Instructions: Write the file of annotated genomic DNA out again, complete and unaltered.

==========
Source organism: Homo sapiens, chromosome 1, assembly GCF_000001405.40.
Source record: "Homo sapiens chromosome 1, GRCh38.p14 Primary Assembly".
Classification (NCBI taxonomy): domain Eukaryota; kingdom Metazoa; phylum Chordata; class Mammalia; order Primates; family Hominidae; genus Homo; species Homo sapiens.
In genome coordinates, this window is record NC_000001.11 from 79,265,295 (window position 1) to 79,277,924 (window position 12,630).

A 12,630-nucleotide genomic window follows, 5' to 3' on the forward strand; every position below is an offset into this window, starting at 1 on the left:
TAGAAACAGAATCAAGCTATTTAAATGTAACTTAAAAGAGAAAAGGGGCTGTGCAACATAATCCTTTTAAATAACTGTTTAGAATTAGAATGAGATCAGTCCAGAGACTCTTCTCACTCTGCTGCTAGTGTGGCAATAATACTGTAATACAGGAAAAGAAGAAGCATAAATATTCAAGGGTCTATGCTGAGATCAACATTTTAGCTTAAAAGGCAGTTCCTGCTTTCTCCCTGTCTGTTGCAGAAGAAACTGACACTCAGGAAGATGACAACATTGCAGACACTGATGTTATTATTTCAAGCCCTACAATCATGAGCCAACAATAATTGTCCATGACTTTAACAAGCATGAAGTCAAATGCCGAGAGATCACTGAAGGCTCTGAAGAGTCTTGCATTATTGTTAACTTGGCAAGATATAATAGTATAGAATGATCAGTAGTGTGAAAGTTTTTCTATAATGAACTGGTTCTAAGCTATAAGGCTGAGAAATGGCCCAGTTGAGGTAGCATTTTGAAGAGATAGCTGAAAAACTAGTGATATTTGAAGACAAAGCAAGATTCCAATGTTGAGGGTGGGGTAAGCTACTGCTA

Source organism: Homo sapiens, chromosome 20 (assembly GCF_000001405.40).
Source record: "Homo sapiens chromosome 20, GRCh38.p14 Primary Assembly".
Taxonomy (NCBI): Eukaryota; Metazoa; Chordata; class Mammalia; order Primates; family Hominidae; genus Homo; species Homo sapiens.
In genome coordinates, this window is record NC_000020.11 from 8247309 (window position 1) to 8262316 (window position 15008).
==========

Source organism: Homo sapiens, chromosome 1, assembly GCF_000001405.40.
Source record: "Homo sapiens chromosome 1, GRCh38.p14 Primary Assembly".
Classification (NCBI taxonomy): domain Eukaryota; kingdom Metazoa; phylum Chordata; class Mammalia; order Primates; family Hominidae; genus Homo; species Homo sapiens.
In genome coordinates, this window is record NC_000001.11 from 79,265,295 (window position 1) to 79,277,924 (window position 12,630).

A 12,630-nucleotide genomic window follows, 5' to 3' on the forward strand; every position below is an offset into this window, starting at 1 on the left:
TAGAAACAGAATCAAGCTATTTAAATGTAACTTAAAAGAGAAAAGGGGCTGTGCAACATAATCCTTTTAAATAACTGTTTAGAATTAGAATGAGATCAGTCCAGAGACTCTTCTCACTCTGCTGCTAGTGTGGCAATAATACTGTAATACAGGAAAAGAAGAAGCATAAATATTCAAGGGTCTATGCTGAGATCAACATTTTAGCTTAAAAGGCAGTTCCTGCTTTCTCCCTGTCTGTTGCAGAAGAAACTGACACTCAGGAAGATGACAACATTGCAGACACTGATGTTATTATTTCAAGCCCTACAATCATGAGCCAACAATAATTGTCCATGACTTTAACAAGCATGAAGTCAAATGCCGAGAGATCACTGAAGGCTCTGAAGAGTCTTGCATTATTGTTAACTTGGCAAGATATAATAGTATAGAATGATCAGTAGTGTGAAAGTTTTTCTATAATGAACTGGTTCTAAGCTATAAGGCTGAGAAATGGCCCAGTTGAGGTAGCATTTTGAAGAGATAGCTGAAAAACTAGTGATATTTGAAGACAAAGCAAGATTCCAATGTTGAGGGTGGGGTAAGCTACTGCTA

Source organism: Homo sapiens, chromosome 20 (assembly GCF_000001405.40).
Source record: "Homo sapiens chromosome 20, GRCh38.p14 Primary Assembly".
Taxonomy (NCBI): Eukaryota; Metazoa; Chordata; class Mammalia; order Primates; family Hominidae; genus Homo; species Homo sapiens.
In genome coordinates, this window is record NC_000020.11 from 8247309 (window position 1) to 8262316 (window position 15008).